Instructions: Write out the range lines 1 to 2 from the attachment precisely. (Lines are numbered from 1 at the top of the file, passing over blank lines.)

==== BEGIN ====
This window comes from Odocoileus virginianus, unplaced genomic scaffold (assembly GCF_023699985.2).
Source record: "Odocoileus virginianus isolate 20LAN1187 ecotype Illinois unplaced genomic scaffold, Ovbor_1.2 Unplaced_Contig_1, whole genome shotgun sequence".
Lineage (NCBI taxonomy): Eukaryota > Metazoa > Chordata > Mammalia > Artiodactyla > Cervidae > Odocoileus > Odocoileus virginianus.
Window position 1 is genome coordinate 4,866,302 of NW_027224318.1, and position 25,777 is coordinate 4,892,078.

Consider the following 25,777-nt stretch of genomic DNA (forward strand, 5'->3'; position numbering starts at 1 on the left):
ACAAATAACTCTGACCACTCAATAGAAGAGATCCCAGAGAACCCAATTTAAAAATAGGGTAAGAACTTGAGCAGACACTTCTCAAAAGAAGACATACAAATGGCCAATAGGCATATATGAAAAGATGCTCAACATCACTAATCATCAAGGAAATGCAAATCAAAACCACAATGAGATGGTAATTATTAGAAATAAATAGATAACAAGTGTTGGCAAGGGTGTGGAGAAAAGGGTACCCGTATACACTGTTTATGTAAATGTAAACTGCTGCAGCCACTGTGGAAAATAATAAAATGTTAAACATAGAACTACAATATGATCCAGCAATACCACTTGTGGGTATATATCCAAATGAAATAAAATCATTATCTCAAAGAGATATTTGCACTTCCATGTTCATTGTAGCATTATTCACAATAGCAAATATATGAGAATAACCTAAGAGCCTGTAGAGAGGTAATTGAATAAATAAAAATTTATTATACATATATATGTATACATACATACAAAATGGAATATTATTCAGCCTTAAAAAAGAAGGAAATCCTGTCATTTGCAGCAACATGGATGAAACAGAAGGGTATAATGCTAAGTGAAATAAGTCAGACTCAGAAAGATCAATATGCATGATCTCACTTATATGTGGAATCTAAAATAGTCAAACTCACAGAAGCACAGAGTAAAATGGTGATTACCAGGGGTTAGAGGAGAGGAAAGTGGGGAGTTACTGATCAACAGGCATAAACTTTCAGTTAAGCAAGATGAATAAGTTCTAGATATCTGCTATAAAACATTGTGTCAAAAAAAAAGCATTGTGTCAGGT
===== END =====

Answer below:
This window comes from Odocoileus virginianus, unplaced genomic scaffold (assembly GCF_023699985.2).
Source record: "Odocoileus virginianus isolate 20LAN1187 ecotype Illinois unplaced genomic scaffold, Ovbor_1.2 Unplaced_Contig_1, whole genome shotgun sequence".